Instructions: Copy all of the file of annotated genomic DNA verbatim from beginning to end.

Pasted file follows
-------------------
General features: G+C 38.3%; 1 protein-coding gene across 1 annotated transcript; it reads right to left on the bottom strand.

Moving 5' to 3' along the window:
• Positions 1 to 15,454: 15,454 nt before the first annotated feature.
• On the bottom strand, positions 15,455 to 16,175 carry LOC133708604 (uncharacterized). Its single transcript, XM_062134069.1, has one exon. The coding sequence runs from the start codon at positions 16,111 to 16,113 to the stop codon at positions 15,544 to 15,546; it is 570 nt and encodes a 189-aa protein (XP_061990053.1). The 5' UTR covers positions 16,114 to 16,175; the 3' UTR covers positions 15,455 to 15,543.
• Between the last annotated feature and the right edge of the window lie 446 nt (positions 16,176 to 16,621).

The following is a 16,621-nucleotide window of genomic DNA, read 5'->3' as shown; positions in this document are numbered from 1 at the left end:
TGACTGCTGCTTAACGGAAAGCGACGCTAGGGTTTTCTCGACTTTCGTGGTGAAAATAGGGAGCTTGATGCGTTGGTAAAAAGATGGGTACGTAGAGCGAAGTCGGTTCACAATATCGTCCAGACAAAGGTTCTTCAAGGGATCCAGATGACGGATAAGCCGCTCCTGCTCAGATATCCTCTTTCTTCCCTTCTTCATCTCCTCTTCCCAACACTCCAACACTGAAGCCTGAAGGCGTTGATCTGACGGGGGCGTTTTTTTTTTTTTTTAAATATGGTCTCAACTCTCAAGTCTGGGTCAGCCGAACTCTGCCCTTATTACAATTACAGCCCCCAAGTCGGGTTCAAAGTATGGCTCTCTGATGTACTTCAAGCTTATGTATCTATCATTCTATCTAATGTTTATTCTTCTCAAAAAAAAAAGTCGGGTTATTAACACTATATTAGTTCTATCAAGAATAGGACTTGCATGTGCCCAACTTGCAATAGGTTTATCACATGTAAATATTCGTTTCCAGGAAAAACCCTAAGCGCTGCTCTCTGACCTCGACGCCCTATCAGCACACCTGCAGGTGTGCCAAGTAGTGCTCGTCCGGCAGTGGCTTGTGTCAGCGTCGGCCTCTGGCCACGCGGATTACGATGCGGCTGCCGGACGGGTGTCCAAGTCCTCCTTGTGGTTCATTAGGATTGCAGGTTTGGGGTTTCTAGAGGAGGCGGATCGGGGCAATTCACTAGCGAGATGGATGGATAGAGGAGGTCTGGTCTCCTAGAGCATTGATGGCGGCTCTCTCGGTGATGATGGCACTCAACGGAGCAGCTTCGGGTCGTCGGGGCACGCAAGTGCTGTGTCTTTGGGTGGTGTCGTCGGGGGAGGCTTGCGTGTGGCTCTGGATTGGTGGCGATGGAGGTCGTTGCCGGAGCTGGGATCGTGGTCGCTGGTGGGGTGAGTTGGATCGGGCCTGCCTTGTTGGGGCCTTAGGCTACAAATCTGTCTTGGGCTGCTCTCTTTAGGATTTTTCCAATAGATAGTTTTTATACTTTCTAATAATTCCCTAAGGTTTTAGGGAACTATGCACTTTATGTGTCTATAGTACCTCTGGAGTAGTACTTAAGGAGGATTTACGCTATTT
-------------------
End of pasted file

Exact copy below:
General features: G+C 38.3%; 1 protein-coding gene across 1 annotated transcript; it reads right to left on the bottom strand.

Moving 5' to 3' along the window:
• Positions 1 to 15,454: 15,454 nt before the first annotated feature.
• On the bottom strand, positions 15,455 to 16,175 carry LOC133708604 (uncharacterized). Its single transcript, XM_062134069.1, has one exon. The coding sequence runs from the start codon at positions 16,111 to 16,113 to the stop codon at positions 15,544 to 15,546; it is 570 nt and encodes a 189-aa protein (XP_061990053.1). The 5' UTR covers positions 16,114 to 16,175; the 3' UTR covers positions 15,455 to 15,543.
• Between the last annotated feature and the right edge of the window lie 446 nt (positions 16,176 to 16,621).

The following is a 16,621-nucleotide window of genomic DNA, read 5'->3' as shown; positions in this document are numbered from 1 at the left end:
TGACTGCTGCTTAACGGAAAGCGACGCTAGGGTTTTCTCGACTTTCGTGGTGAAAATAGGGAGCTTGATGCGTTGGTAAAAAGATGGGTACGTAGAGCGAAGTCGGTTCACAATATCGTCCAGACAAAGGTTCTTCAAGGGATCCAGATGACGGATAAGCCGCTCCTGCTCAGATATCCTCTTTCTTCCCTTCTTCATCTCCTCTTCCCAACACTCCAACACTGAAGCCTGAAGGCGTTGATCTGACGGGGGCGTTTTTTTTTTTTTTTAAATATGGTCTCAACTCTCAAGTCTGGGTCAGCCGAACTCTGCCCTTATTACAATTACAGCCCCCAAGTCGGGTTCAAAGTATGGCTCTCTGATGTACTTCAAGCTTATGTATCTATCATTCTATCTAATGTTTATTCTTCTCAAAAAAAAAAGTCGGGTTATTAACACTATATTAGTTCTATCAAGAATAGGACTTGCATGTGCCCAACTTGCAATAGGTTTATCACATGTAAATATTCGTTTCCAGGAAAAACCCTAAGCGCTGCTCTCTGACCTCGACGCCCTATCAGCACACCTGCAGGTGTGCCAAGTAGTGCTCGTCCGGCAGTGGCTTGTGTCAGCGTCGGCCTCTGGCCACGCGGATTACGATGCGGCTGCCGGACGGGTGTCCAAGTCCTCCTTGTGGTTCATTAGGATTGCAGGTTTGGGGTTTCTAGAGGAGGCGGATCGGGGCAATTCACTAGCGAGATGGATGGATAGAGGAGGTCTGGTCTCCTAGAGCATTGATGGCGGCTCTCTCGGTGATGATGGCACTCAACGGAGCAGCTTCGGGTCGTCGGGGCACGCAAGTGCTGTGTCTTTGGGTGGTGTCGTCGGGGGAGGCTTGCGTGTGGCTCTGGATTGGTGGCGATGGAGGTCGTTGCCGGAGCTGGGATCGTGGTCGCTGGTGGGGTGAGTTGGATCGGGCCTGCCTTGTTGGGGCCTTAGGCTACAAATCTGTCTTGGGCTGCTCTCTTTAGGATTTTTCCAATAGATAGTTTTTATACTTTCTAATAATTCCCTAAGGTTTTAGGGAACTATGCACTTTATGTGTCTATAGTACCTCTGGAGTAGTACTTAAGGAGGATTTACGCTATTT